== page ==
October 6, 2013
Keyboard Fireworks From ZOFO
In a preconcert talk, Keisuke Nakagoshi, of the San Francisco–based piano duo ZOFO, said he sometimes wasn’t sure whether it was he or his keyboard partner, Eva-Maria Zimmermann, who had played a particular note. The Sunday afternoon audience at St. Mark’s Lutheran Church in San Francisco chuckled politely. But there must have been some, during the torrent of notes that followed over the 90 minutes of a brawny, all-American program, who wondered how the performers ever kept things straight in the complex side-by-side choreography that four-handed piano music requires.
As if to confirm that it’s hard to tell the dancer from the dance in this most intimately physical form of chamber music, the ZOFO players traded places on the bench twice, midpiece, in a luscious and exciting opener of Gershwin’s Cuban Overture. Executed with fetching slyness, the double switcheroo was fun to watch. But the real action was in the music, which ZOFO (the name means “20-finger orchestra”) carried off with attention-getting and sometimes counterintuitive zest.
Right from the start it was clear that Zimmermann and Nakagoshi are estimable and independent forces. Phrases kept flying off, from either set of hands, in sudden, surprising ways — an accent here, a dynamic feint there, a bewitchingly rolled chord from Zimmermann in the upper part. It was like witnessing a couple having it out, in the best possible way, on the dance floor. Neither partner was too shy to show off a particular, distinctive move. The unity came in the rhythmically taut fusion of occasionally contrary forces. It gave the Gershwin showpiece a sense of spontaneity, seductiveness, and suspense.
Presented as the 21st season opener of Noe Valley Chamber Music, in its current offsite venue, the concert embraced dance overtly for the rest of the first half. In Allen Shawn’s Three Dance Portraits, inspired (respectively) by jazz, Latin music, and hard rock, the highlight came first, in a cunningly shaped “Lilting.” Nakagoshi planted the seeds of momentum with his driving rhythms in the bass, answered by Zimmermann’s mighty octaves and rich chord work above. After a bland “Grazioso,” ZOFO unleashed the big power chords in “Hard-edged,” made all the more electric by tense, sustained rests that seemed to amplify the next outburst.
Neither partner was too shy to show off a particular, distinctive move. … It gave the Gershwin showpiece a sense of spontaneity, seductiveness, and suspense.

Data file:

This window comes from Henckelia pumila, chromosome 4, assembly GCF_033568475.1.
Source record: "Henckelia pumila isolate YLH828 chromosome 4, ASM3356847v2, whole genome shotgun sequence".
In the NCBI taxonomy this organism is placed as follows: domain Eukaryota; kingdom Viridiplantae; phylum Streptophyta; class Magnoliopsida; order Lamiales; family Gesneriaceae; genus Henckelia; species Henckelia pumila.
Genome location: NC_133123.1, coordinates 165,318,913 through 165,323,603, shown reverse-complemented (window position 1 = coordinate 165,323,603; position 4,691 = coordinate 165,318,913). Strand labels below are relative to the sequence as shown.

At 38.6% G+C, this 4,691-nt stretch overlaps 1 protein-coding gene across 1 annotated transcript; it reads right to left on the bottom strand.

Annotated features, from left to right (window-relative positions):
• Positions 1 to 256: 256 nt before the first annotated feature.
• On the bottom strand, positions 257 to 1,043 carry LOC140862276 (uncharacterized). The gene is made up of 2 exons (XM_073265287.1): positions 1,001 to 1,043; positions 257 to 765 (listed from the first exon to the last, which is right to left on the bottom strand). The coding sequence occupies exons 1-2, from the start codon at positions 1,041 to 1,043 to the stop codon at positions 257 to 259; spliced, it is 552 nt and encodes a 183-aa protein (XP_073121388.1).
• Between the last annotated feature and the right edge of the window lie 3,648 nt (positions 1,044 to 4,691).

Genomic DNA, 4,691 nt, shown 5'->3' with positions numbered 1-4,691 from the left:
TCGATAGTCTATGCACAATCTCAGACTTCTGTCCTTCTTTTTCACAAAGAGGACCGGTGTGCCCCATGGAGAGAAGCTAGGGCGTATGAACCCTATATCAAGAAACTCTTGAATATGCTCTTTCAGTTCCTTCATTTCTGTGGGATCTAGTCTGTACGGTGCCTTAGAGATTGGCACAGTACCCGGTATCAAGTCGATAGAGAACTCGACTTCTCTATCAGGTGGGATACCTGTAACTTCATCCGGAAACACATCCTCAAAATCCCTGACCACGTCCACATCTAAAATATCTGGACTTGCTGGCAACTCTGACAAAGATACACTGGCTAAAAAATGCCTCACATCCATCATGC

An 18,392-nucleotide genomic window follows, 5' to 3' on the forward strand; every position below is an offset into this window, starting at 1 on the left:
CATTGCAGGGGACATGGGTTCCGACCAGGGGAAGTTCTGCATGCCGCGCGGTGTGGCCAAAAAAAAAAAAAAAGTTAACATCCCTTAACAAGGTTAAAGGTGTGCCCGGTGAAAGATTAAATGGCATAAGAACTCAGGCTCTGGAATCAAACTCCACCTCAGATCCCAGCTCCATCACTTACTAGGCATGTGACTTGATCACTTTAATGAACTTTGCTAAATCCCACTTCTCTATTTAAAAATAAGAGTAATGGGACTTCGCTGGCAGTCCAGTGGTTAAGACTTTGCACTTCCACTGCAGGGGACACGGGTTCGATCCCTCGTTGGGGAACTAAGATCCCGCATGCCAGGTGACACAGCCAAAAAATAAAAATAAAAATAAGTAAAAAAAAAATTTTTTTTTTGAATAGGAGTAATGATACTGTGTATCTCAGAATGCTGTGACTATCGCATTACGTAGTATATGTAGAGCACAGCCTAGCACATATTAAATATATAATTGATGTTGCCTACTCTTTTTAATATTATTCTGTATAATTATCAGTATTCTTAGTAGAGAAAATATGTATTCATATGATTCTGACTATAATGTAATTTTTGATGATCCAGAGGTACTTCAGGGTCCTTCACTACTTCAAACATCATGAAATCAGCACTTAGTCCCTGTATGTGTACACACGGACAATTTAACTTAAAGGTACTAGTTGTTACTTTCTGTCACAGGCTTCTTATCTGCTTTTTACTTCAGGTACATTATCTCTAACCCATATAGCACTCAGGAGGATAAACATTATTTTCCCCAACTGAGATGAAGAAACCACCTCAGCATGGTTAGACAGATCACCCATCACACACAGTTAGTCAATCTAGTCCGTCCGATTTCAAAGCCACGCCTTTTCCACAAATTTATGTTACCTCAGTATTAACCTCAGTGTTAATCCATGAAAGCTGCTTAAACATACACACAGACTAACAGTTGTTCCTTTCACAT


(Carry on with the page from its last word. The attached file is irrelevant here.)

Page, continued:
Samuel Barber’s Souvenirs got a splendid, multihued reading. Nakagoshi encouraged listeners to approach the piece “cinematically,” by making up their own programmatic narrative. The composer himself had laid out a set of locations for the six movements in New York’s Plaza Hotel in 1914. The lobby bustled in the opening Waltz, then came to order with Zimmermann’s flowing, charmingly voiced first subject. The Pas de Deux, set in the corner of the ballroom, ranged from something grave and deliberate to a more-urgent mood. The Two-Step was both feathery and a little frantic. An air of solemnity hung over the Hesitation-Tango, brought to breathing life in the clouds of denser harmonies that gathered like a storm behind a final, comic fillip. A fleet and almost feckless Gallop brought the proceedings to a gratifying close.
Brief Fantastical Figure
The second half of the program was devoted to two works written for ZOFO. Both composers offered short remarks before the performances.
Nicholas Pavkovic originally composed his Chimera for player piano, a mechanical device he deemed slightly “creepy.” When ZOFO wanted a crack at the piece, the composer offered a pared-down transcription. Zimmermann and Nakagoshi countered with a more-elaborate version, which Pavkovic said he was hearing for the first time Sunday.
The duo’s flare for a big bright sound, rhythmic acuity, and bravura passagework was on full display.
Brief as it was, Chimera made a delightful first impression. Opening with a robotic spattering of notes across the keyboard, the piece panned open with a contrasting melody that sounded like a Bach fugue subject refracted through some kind of auditory prism. The spattering bloomed into broken chords and runs that seemed to catch reflected glints of the lyrical theme. ZOFO gave it all a sense of serious playfulness, shading at times into something almost heartsick. This ever-changing Chimera exerted its hold even as it seemed to scatter into space at the end.
Gabriela Lena Frank found inspiration for her Sonata Serrana No. 1 in Andean mountain music. She also referenced Ginastera and Bartók in her introduction. Meaty, richly varied, and sometimes overwrought, the four-movement work opened with craggy, angular eruptions. Passages of jauntiness and grandeur led to a powerful sequence of ascending chords and an arresting climax. The Scherzo Nocturno conjured its nighttime mood with a somber, almost ominous theme in the bass, along with scurrying, highly chromatic figures in the upper reaches. The Adagio, invoking dusk, bogged down in clotted harmonies and quivering tremolos. A final “Karnavalito” brimmed over with broad-handed chord work, blurringly repeated notes, a sweet passage of parallel runs, and wind-whipped snippets of melody.
If the sum effect of Frank’s Sonata was a certain too-muchness, ZOFO never wavered. The duo’s flare for a big bright sound, rhythmic acuity, and bravura passagework was on full display, both here and elsewhere through the afternoon. While the program as a whole showcased those strengths over more-supple interplay, the American fireworks at St. Mark’s left a gaudy, heady afterglow.
Steven Winn is a San Francisco based free-lance writer and critic and frequent City Arts & Lectures interviewer. His work has appeared in Art News, California, Humanities, Manhattan, Symphony Magazine and The San Francisco Chronicle.